clustd_minkowski <- round(dist(clusts, method = "minkowski"), 2)
# distance method for words: daisy (other possible distances are "manhattan" and "gower")
library(cluster)
clustd_daisy <- round(daisy(clusts, metric = "euclidean"), 2)
```

If you call the individual distance matrices, you will see that depending on which distance measure is used, the distance matrices differ dramatically! Have a look at the distance matrix created using the manhatten metric and compare it to the distance matrix created using the Euclidian metric (see above).

`clustd_maximum `

```
## IrishEnglish ScottishEnglish BritishEnglish AustralianEnglish
## ScottishEnglish 0.45
## BritishEnglish 1.31 1.28
## AustralianEnglish 1.23 1.27 0.41
## NewZealandEnglish 1.12 1.07 0.43 0.35
## AmericanEnglish 1.89 1.68 1.04 0.95
## CanadianEnglish 1.85 1.98 0.90 0.78
## JamaicanEnglish 2.84 2.71 1.99 1.78
## PhillipineEnglish 2.80 2.79 1.99 1.80
## IndianEnglish 2.87 2.81 2.08 1.96
## NewZealandEnglish AmericanEnglish CanadianEnglish
## ScottishEnglish
## BritishEnglish
## AustralianEnglish
## NewZealandEnglish
## AmericanEnglish 0.91
## CanadianEnglish 1.13 0.75
## JamaicanEnglish 1.86 1.66 1.53
## PhillipineEnglish 1.94 1.86 1.63
## IndianEnglish 1.96 1.82 1.79
## JamaicanEnglish PhillipineEnglish
## ScottishEnglish
## BritishEnglish
## AustralianEnglish
## NewZealandEnglish
## AmericanEnglish
## CanadianEnglish
## JamaicanEnglish
## PhillipineEnglish 0.19
## IndianEnglish 0.29 0.25
```

Next, we create a distance plot using the “distplot” function. If the distance plot shows different regions (non-random, non-uniform grey areas) then clustering the data is permittable as the data contains actual structures.

```
# load library
library(seriation)
# create distance plot
dissplot(clustd)
```

The most common method for clustering is called “ward.D” or “ward.D2”. Both of these linkage functions seek to minimize variance. This means that they cluster in a way that the amount of variance is at a minimum (comparable to the regression line in an *ordinary least squares* (OLS) design).

```
# create cluster object
cd <- hclust(clustd, method="ward.D2")
# display dendogram
plot(cd, hang = -1)
```

We will briefly go over some other, alternative linkage methods. Which linkage method is and should be used depends on various factors, for example, the type of variables (nominal versus numeric) or whether the focus should be placed on commonalities or differences.

```
# single linkage: cluster with nearest data point
cd_single <- hclust(clustd, method="single")
# create cluster object (ward.D linkage)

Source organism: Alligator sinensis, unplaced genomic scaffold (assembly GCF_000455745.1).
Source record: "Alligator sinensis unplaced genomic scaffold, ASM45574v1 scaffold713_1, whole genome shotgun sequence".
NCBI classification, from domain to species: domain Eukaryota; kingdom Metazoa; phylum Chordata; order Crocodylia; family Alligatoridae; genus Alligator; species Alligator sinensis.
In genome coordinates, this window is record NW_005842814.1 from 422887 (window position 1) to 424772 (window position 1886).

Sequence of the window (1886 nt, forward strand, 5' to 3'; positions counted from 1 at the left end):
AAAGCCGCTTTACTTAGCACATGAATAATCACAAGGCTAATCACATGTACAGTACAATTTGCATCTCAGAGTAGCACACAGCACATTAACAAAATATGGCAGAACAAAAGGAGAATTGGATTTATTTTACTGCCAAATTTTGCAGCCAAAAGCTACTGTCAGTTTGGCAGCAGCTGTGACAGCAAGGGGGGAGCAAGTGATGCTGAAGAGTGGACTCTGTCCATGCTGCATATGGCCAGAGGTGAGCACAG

cd_wardd <- hclust(clustd, method="ward.D")
# create cluster object (ward.D2 linkage):
# cluster in a way to achieve minimum variance
cd_wardd2 <- hclust(clustd, method="ward.D2")
# average linkage: cluster with closest mean
cd_average <- hclust(clustd, method="average")
# mcquitty linkage
cd_mcquitty <- hclust(clustd, method="mcquitty")
# median linkage: cluster with closest median
cd_median <- hclust(clustd, method="median")
# centroid linkage: cluster with closest prototypical point of target cluster
cd_centroid <- hclust(clustd, method="centroid")
# complete linkage: cluster with nearest/furthest data point of target cluster
cd_complete <- hclust(clustd, method="complete")
```

Now, we determine the optimal number of clusters based on silhouette widths which shows the ratio of internal similarity of clusters against the similarity between clusters. If the silhouette widths have values lower than .2 then this indicates that clustering is not appropriate (Levshina 2015, 311). The function below displays the silhouette width values of 2 to 8 clusters.

```
optclus <- sapply(2:8, function(x) summary(silhouette(cutree(cd, k = x), clustd))$avg.width)
optclus # inspect results
```

`## [1] 0.6605843 0.7007098 0.6613696 0.5988142 0.4571074 0.3044771 0.2667891`

```
optnclust <- which(optclus == max(optclus)) # determine optimal number of clusters
groups <- cutree(cd, k=optnclust) # cut tree into optimal number of clusters
```

The optimal number of clusters is the cluster solution with the highest silhouette width. We cut the tree into the optimal number of clusters and plot the result.

```
groups <- cutree(cd, k=optnclust) # cut tree into optimal clusters
plot(cd, hang = -1, cex = .75) # plot result as dendrogram
rect.hclust(cd, k=optnclust, border="red") # draw red borders around clusters
```

In a next step, we aim to determine which factors are particularly important for the clustering - this step is comparable to measuring the effect size in inferential designs.

```
# which factors are particularly important
celtic <- clusts[c(1,2),]
others <- clusts[-c(1,2),]
# calculate column means
celtic.cm <- colMeans(celtic)
others.cm <- colMeans(others)
# calcualte difference between celtic and other englishes
diff <- celtic.cm - others.cm
sort(diff, decreasing = F)
```

```
## youse clefts invartag wh_cleft like soitwas nae_neg dt
## 1.467554 1.529983 1.554370 1.639755 1.645256 1.651453 1.672533 1.719087
## tags nsr
## 1.731308 1.816359
```

```
plot(sort(diff), # y-values
1:length(diff), # x-values
type= "n", # plot type (empty)
cex.axis = .75, # axis font size
cex.lab = .75, # label font size
xlab ="Prototypical for Non-Celtic Varieties (Cluster 2) <-----> Prototypical for Celtic Varieties (Cluster 1)", # x-axis label